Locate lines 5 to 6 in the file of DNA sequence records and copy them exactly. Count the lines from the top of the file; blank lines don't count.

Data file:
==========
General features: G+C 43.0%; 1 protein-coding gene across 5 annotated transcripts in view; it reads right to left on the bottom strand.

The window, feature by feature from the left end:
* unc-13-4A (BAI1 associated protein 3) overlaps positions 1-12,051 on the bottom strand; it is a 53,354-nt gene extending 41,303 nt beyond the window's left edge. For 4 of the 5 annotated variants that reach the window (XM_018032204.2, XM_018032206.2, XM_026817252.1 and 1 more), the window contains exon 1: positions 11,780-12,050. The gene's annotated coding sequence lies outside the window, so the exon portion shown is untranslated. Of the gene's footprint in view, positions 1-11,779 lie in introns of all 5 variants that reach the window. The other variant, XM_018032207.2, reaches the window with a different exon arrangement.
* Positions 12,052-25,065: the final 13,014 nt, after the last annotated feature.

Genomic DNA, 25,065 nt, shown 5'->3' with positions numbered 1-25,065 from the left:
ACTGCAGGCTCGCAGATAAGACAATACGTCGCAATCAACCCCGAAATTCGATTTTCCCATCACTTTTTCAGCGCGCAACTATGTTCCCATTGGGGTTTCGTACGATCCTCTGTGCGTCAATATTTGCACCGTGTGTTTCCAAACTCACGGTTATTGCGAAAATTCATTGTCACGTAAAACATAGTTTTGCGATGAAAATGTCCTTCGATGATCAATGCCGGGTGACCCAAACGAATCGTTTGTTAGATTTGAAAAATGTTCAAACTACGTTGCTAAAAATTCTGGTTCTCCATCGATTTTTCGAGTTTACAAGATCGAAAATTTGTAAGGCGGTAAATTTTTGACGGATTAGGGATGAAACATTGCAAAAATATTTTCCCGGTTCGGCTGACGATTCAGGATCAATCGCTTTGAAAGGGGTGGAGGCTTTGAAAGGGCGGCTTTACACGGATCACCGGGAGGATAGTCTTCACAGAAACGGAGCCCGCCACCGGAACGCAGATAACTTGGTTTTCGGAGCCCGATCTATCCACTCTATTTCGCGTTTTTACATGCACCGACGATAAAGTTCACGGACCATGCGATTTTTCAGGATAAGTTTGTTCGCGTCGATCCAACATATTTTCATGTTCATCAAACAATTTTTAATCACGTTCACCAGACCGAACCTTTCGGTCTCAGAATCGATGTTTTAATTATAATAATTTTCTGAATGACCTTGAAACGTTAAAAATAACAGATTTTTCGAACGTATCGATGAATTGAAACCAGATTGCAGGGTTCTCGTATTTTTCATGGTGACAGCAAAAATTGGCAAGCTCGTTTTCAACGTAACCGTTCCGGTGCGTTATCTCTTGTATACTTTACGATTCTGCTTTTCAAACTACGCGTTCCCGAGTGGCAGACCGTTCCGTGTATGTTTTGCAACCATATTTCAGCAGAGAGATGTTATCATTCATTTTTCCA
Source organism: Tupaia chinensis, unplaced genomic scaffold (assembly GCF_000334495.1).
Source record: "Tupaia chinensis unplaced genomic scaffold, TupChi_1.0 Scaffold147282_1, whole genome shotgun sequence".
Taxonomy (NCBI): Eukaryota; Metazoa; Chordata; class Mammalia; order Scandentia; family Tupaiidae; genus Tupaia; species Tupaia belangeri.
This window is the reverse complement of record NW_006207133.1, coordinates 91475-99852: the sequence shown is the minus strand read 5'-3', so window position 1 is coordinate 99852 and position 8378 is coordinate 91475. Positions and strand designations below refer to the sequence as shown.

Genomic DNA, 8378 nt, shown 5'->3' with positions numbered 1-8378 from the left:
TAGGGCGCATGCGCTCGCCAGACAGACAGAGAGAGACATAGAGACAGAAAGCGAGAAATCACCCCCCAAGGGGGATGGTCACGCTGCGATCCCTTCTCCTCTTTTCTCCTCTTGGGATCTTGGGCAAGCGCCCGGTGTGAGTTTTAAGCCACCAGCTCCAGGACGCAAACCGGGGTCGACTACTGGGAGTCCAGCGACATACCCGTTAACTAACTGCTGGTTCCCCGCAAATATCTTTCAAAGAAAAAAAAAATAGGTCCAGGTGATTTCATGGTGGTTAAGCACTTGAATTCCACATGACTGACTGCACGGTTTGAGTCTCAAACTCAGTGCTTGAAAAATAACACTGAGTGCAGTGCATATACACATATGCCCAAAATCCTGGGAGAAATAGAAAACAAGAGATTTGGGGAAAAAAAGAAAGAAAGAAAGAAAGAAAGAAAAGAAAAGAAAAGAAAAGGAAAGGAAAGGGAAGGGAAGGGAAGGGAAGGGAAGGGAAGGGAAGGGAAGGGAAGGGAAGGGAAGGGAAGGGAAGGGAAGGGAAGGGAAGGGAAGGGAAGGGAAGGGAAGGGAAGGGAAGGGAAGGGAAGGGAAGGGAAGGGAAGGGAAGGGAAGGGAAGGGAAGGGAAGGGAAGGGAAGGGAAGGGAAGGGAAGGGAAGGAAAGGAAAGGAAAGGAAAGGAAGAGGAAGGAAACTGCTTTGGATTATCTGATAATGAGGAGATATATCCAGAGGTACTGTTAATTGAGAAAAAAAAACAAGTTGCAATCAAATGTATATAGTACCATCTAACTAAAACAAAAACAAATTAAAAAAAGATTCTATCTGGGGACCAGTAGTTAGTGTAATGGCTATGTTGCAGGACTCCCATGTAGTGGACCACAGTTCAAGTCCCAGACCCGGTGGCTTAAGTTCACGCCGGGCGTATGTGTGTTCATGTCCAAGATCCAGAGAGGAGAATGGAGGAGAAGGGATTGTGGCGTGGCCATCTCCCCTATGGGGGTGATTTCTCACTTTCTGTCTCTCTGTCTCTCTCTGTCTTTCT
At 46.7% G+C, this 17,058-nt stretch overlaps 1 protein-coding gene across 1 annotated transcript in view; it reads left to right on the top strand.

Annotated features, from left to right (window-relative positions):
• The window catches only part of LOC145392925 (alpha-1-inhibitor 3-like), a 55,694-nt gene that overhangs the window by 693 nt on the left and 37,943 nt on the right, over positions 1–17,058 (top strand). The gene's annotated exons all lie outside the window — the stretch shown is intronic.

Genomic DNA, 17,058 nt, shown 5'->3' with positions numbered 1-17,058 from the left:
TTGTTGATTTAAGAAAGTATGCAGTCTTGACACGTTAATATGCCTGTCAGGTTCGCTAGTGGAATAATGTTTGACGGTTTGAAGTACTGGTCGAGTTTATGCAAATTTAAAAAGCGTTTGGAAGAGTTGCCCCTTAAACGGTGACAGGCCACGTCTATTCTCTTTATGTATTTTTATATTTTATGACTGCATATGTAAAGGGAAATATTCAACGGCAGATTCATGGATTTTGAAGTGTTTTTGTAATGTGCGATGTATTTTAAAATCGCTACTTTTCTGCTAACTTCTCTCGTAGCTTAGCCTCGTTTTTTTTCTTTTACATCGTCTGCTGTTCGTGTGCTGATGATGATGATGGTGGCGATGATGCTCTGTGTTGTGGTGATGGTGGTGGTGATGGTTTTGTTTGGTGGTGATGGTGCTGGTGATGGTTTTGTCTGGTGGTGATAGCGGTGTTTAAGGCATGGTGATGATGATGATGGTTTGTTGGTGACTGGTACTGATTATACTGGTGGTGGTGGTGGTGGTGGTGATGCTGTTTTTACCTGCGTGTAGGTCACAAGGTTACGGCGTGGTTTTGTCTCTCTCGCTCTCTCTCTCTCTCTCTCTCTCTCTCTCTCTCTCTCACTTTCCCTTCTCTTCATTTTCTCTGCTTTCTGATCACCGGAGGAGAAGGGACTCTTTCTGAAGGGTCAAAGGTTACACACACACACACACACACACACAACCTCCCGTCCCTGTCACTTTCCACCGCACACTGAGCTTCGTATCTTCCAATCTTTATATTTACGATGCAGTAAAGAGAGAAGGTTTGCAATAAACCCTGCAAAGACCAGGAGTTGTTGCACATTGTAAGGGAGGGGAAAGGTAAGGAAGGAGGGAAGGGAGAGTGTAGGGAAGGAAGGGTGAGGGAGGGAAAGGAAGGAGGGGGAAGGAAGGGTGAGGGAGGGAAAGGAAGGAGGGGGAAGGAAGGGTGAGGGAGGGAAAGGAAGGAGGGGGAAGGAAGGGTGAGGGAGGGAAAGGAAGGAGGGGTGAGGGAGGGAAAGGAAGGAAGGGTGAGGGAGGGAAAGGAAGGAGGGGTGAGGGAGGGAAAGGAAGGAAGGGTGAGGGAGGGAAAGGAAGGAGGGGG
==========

Genomic DNA, 25,065 nt, shown 5'->3' with positions numbered 1-25,065 from the left:
ACTGCAGGCTCGCAGATAAGACAATACGTCGCAATCAACCCCGAAATTCGATTTTCCCATCACTTTTTCAGCGCGCAACTATGTTCCCATTGGGGTTTCGTACGATCCTCTGTGCGTCAATATTTGCACCGTGTGTTTCCAAACTCACGGTTATTGCGAAAATTCATTGTCACGTAAAACATAGTTTTGCGATGAAAATGTCCTTCGATGATCAATGCCGGGTGACCCAAACGAATCGTTTGTTAGATTTGAAAAATGTTCAAACTACGTTGCTAAAAATTCTGGTTCTCCATCGATTTTTCGAGTTTACAAGATCGAAAATTTGTAAGGCGGTAAATTTTTGACGGATTAGGGATGAAACATTGCAAAAATATTTTCCCGGTTCGGCTGACGATTCAGGATCAATCGCTTTGAAAGGGGTGGAGGCTTTGAAAGGGCGGCTTTACACGGATCACCGGGAGGATAGTCTTCACAGAAACGGAGCCCGCCACCGGAACGCAGATAACTTGGTTTTCGGAGCCCGATCTATCCACTCTATTTCGCGTTTTTACATGCACCGACGATAAAGTTCACGGACCATGCGATTTTTCAGGATAAGTTTGTTCGCGTCGATCCAACATATTTTCATGTTCATCAAACAATTTTTAATCACGTTCACCAGACCGAACCTTTCGGTCTCAGAATCGATGTTTTAATTATAATAATTTTCTGAATGACCTTGAAACGTTAAAAATAACAGATTTTTCGAACGTATCGATGAATTGAAACCAGATTGCAGGGTTCTCGTATTTTTCATGGTGACAGCAAAAATTGGCAAGCTCGTTTTCAACGTAACCGTTCCGGTGCGTTATCTCTTGTATACTTTACGATTCTGCTTTTCAAACTACGCGTTCCCGAGTGGCAGACCGTTCCGTGTATGTTTTGCAACCATATTTCAGCAGAGAGATGTTATCATTCATTTTTCCA